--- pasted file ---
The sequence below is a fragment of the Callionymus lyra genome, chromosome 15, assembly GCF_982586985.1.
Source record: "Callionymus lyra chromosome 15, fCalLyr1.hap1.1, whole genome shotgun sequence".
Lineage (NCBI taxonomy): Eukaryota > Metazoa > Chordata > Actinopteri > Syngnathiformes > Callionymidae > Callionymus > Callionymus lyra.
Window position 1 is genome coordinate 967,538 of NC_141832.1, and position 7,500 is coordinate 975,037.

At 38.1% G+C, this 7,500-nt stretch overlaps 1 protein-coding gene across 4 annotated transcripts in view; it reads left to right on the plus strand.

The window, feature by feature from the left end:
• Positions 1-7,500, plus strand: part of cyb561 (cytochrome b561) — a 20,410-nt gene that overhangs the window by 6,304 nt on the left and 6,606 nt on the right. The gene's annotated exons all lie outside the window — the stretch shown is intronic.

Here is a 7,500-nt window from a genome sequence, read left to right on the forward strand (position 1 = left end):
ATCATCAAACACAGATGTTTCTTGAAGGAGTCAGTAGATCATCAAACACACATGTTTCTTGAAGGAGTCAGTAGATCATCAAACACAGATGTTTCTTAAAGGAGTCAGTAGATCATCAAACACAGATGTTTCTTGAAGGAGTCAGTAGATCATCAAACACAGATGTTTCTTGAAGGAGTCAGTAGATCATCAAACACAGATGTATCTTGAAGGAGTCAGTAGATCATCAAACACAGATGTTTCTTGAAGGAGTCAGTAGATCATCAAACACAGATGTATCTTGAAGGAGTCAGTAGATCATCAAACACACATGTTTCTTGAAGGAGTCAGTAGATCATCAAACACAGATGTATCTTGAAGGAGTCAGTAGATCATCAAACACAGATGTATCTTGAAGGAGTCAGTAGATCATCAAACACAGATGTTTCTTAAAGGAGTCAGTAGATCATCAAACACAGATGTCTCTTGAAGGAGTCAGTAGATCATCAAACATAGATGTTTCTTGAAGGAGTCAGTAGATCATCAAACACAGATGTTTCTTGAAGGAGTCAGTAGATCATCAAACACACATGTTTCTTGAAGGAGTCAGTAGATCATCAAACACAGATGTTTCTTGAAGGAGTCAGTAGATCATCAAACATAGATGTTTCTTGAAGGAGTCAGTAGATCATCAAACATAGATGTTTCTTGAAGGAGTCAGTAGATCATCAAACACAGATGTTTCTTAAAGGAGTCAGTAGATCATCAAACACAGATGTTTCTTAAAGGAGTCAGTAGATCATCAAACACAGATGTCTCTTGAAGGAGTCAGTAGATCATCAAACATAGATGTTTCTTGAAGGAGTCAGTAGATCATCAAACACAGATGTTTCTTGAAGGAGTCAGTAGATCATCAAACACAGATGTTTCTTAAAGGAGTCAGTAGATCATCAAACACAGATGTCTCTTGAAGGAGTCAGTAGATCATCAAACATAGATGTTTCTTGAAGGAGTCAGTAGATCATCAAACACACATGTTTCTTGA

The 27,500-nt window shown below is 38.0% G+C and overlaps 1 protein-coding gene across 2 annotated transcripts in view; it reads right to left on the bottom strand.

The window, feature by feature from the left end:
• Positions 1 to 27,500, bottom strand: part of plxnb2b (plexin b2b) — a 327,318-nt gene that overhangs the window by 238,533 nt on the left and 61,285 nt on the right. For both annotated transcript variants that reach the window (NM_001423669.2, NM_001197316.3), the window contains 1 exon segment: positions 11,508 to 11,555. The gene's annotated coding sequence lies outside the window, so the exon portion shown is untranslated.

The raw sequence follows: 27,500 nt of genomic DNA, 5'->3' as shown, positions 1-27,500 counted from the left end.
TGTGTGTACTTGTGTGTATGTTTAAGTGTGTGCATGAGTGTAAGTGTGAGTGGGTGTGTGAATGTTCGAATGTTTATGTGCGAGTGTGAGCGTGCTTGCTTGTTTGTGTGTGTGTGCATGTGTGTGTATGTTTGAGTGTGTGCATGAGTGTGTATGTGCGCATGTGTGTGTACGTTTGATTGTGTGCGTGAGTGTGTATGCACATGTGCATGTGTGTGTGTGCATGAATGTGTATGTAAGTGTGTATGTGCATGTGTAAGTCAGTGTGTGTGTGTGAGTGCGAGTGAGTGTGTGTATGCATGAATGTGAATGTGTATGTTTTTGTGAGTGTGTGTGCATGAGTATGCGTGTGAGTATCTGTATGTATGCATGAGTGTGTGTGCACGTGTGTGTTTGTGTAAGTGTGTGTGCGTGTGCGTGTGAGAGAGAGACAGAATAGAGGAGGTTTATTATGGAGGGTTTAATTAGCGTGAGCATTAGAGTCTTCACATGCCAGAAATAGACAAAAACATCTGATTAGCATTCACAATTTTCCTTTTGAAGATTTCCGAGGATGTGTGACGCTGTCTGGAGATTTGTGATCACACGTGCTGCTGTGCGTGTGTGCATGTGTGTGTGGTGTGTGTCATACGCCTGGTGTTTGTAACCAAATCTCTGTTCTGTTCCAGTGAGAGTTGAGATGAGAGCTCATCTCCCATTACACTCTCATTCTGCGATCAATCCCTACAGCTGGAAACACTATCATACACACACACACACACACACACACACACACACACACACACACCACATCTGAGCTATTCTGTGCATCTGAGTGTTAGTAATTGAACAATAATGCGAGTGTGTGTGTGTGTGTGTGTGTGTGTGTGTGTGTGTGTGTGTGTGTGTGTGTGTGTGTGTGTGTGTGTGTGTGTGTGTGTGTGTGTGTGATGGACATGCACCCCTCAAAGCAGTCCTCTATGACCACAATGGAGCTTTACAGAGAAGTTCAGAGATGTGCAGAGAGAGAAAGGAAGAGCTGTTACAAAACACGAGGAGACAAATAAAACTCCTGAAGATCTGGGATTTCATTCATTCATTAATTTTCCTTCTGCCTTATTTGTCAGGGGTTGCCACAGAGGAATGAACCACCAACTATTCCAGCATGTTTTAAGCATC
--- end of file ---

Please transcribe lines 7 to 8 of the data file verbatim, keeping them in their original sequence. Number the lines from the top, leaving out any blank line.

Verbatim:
• Positions 1-7,500, plus strand: part of cyb561 (cytochrome b561) — a 20,410-nt gene that overhangs the window by 6,304 nt on the left and 6,606 nt on the right. The gene's annotated exons all lie outside the window — the stretch shown is intronic.

Here is a 7,500-nt window from a genome sequence, read left to right on the forward strand (position 1 = left end):